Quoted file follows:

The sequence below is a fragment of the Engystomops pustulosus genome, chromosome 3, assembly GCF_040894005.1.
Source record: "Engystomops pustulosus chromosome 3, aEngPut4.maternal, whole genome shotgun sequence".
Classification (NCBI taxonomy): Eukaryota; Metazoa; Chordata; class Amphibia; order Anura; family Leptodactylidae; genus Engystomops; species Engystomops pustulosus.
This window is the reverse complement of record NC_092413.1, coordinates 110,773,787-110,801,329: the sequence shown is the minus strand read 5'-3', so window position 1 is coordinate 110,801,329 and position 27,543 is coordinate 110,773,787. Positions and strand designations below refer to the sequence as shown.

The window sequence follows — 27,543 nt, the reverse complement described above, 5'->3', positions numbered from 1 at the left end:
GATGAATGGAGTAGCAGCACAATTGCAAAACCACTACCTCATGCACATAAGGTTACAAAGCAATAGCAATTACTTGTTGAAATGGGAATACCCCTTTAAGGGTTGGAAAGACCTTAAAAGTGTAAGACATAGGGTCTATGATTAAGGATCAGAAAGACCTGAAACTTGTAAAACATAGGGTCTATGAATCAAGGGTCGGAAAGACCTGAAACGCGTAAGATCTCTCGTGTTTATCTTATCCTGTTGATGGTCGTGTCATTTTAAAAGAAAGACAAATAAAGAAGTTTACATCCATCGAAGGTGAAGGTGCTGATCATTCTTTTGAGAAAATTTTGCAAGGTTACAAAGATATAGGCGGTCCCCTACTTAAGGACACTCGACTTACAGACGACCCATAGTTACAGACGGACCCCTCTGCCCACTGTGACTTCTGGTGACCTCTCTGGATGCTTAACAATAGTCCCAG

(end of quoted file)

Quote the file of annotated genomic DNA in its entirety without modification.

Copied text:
The sequence below is a fragment of the Engystomops pustulosus genome, chromosome 3, assembly GCF_040894005.1.
Source record: "Engystomops pustulosus chromosome 3, aEngPut4.maternal, whole genome shotgun sequence".
Classification (NCBI taxonomy): Eukaryota; Metazoa; Chordata; class Amphibia; order Anura; family Leptodactylidae; genus Engystomops; species Engystomops pustulosus.
This window is the reverse complement of record NC_092413.1, coordinates 110,773,787-110,801,329: the sequence shown is the minus strand read 5'-3', so window position 1 is coordinate 110,801,329 and position 27,543 is coordinate 110,773,787. Positions and strand designations below refer to the sequence as shown.

The window sequence follows — 27,543 nt, the reverse complement described above, 5'->3', positions numbered from 1 at the left end:
GATGAATGGAGTAGCAGCACAATTGCAAAACCACTACCTCATGCACATAAGGTTACAAAGCAATAGCAATTACTTGTTGAAATGGGAATACCCCTTTAAGGGTTGGAAAGACCTTAAAAGTGTAAGACATAGGGTCTATGATTAAGGATCAGAAAGACCTGAAACTTGTAAAACATAGGGTCTATGAATCAAGGGTCGGAAAGACCTGAAACGCGTAAGATCTCTCGTGTTTATCTTATCCTGTTGATGGTCGTGTCATTTTAAAAGAAAGACAAATAAAGAAGTTTACATCCATCGAAGGTGAAGGTGCTGATCATTCTTTTGAGAAAATTTTGCAAGGTTACAAAGATATAGGCGGTCCCCTACTTAAGGACACTCGACTTACAGACGACCCATAGTTACAGACGGACCCCTCTGCCCACTGTGACTTCTGGTGACCTCTCTGGATGCTTAACAATAGTCCCAG